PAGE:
||Wheat blast or ‘brusone,’ caused by the ascomycetous fungus Magnaporthe oryzae B.C. Couch (syn. Pyricularia oryzae Cavara), was first identified in 1985 in Brazil. M. oryzae is composed of a range of morphologically identical but genetically different host-specific pathotypes that are specialized for infecting rice (Oryza pathotype), wheat (Triticum pathotype - MoT), perennial and annual ryegrass (Lolium pathotype), foxtail millet (Setaria pathotype), and many other graminaceous hosts. Isolates from different hosts are genetically distinct, although cross infection occurs to some extent. Wheat blast has become a serious biotic constraint to wheat (Triticum aestivum L.) production in parts of the warmer wheat growing areas of the Southern Cone region of South America, causing yield losses of 10 to 100% in recent years (Duveiller et al. 2016). Wheat blast was observed for the first time outside of South America during the 2015-16 cropping season in the districts of Kushtia, Meherpur, Chuadanga, Jhenaidah, Jessore, Barisal, Bhola, and several other districts in the south of Bangladesh. Infected plants showed the typical wheat blast symptoms with the spike becoming partially or completely bleached with the blackening of the rachis in a short span of time. Examination of diseased plants showed the presence of elliptical, grayish to tan necrotic lesions with dark borders on the leaf often mixed with spot blotch disease lesions. Additionally, in some fields, blackening of lower nodes was observed. Grains from blast-infected heads were small, shriveled, deformed, and had low test-weight leading to serious yield losses. Diseased plants were collected and brought to the Wheat Research Centre, Bangladesh Agricultural Research Institute, Dinajpur, for further investigation. Grayish mycelium of the fungus taken from the infection point on the rachis of several independent spikes was observed. Incubation of several infected spikes/leaves in a 3-layered moist blotter at room temperature less than 12 h light/darkness cycle for 5 days led to the production of pyriform conidia. Morphobiometrical characteristics of the typical pyriform (pear-shaped) and 2-septate hyaline conidia were in agreement with the identification of the fungus as M. oryzae (Subramanian 1968). The air-dried spike samples have been kept in cold storage and several infected spikes were sent to the USDA-ARS, FDWSRU laboratory in the United States for characterization of the pathogen. There, the presence of M. oryzae in the infected samples was confirmed based on morphobiometrical analysis, and strains were preserved in the FDWSRU permanent wheat blast strain collection. Molecular analysis with MoT-specific markers and comparative genome analysis of isolates (BdBar16-1, GenBank accession no. LXON01000000; BdJes16-1, LXOO01000000; BdMeh16-1, LXOP01000000) confirmed that the wheat blast observed in Bangladesh is caused by MoT pathotype and has strong genetic identity to a strain from South America (B71, LXOQ01000000). This first incidence of wheat blast was significantly widespread accounting for approximately 15% of Bangladesh’s total wheat area. This large scale incidence of wheat blast has underscored a concern about the potential spread of wheat blast to other wheat producing areas in Bangladesh, South Asia, and beyond.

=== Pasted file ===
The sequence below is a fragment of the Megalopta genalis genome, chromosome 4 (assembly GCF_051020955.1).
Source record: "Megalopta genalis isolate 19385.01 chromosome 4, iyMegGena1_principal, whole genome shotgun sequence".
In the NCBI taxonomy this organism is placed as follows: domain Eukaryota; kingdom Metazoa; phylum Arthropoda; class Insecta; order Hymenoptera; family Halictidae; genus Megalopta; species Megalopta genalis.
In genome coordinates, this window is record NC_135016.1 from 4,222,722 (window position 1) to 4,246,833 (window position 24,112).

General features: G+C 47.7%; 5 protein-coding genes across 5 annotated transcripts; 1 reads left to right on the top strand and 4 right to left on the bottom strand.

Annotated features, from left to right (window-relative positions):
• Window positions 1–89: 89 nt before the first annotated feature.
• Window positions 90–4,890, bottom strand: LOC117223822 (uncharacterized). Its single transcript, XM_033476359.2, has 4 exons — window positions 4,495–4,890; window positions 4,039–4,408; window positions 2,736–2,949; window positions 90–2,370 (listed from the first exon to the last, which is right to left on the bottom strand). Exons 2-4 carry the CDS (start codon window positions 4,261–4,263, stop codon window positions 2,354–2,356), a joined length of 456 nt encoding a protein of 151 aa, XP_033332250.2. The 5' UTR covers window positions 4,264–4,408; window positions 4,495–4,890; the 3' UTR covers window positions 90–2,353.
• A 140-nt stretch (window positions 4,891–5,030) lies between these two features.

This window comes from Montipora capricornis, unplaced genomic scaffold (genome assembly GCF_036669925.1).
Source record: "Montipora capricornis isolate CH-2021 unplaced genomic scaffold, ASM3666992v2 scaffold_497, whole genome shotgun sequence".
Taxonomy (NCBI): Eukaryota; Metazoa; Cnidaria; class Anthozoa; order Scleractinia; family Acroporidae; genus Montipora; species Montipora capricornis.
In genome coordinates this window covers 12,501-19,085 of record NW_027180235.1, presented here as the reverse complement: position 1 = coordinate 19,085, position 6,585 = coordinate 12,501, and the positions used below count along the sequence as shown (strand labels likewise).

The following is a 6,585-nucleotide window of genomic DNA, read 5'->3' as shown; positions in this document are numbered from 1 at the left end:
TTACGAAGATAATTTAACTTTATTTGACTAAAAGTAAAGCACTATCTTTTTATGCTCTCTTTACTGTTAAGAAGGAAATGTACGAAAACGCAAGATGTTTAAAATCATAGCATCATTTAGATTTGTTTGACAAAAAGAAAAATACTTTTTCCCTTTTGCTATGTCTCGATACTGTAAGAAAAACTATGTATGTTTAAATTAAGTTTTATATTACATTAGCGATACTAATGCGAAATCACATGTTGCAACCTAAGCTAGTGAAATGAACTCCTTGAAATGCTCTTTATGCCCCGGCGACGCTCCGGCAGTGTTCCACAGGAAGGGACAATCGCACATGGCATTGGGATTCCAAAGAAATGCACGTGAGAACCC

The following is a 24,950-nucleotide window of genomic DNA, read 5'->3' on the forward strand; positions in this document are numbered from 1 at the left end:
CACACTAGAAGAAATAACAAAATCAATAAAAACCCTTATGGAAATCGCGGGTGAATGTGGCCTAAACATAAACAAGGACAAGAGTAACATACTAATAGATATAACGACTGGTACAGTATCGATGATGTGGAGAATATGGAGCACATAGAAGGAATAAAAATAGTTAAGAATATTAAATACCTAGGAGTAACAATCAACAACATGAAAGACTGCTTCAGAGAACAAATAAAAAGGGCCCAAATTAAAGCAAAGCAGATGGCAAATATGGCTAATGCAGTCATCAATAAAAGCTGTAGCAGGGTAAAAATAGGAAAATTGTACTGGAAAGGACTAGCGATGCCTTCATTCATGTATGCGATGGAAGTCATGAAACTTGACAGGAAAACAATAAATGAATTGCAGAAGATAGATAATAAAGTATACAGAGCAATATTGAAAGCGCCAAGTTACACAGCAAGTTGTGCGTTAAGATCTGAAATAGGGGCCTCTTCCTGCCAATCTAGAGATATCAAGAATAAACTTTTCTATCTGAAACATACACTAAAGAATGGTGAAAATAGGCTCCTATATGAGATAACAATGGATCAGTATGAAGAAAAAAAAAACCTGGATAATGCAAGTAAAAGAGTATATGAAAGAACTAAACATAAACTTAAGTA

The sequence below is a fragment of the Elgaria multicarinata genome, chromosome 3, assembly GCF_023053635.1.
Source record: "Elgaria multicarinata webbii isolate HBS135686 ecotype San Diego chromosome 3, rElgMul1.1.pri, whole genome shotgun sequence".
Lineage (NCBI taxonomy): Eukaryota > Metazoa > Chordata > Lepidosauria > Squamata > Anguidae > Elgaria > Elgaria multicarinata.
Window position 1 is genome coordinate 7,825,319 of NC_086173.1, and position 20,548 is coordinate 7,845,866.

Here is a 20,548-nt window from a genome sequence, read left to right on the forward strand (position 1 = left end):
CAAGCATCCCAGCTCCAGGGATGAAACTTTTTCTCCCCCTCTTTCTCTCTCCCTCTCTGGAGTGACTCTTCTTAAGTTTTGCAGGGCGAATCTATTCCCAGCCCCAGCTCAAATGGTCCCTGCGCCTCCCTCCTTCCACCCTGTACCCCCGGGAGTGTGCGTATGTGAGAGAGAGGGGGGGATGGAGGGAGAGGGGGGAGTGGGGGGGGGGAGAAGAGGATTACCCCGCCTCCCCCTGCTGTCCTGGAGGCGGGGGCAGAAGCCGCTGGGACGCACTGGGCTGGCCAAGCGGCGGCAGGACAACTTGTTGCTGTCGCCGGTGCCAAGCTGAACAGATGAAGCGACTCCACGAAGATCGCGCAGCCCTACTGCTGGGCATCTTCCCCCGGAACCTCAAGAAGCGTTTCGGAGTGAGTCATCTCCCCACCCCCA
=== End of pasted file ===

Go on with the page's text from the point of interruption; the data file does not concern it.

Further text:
||South America, Brazil, Bangladesh, Kushtia, Meherpur, Chuadanga, Jhenaiah, Jessore, Barisal, Bhola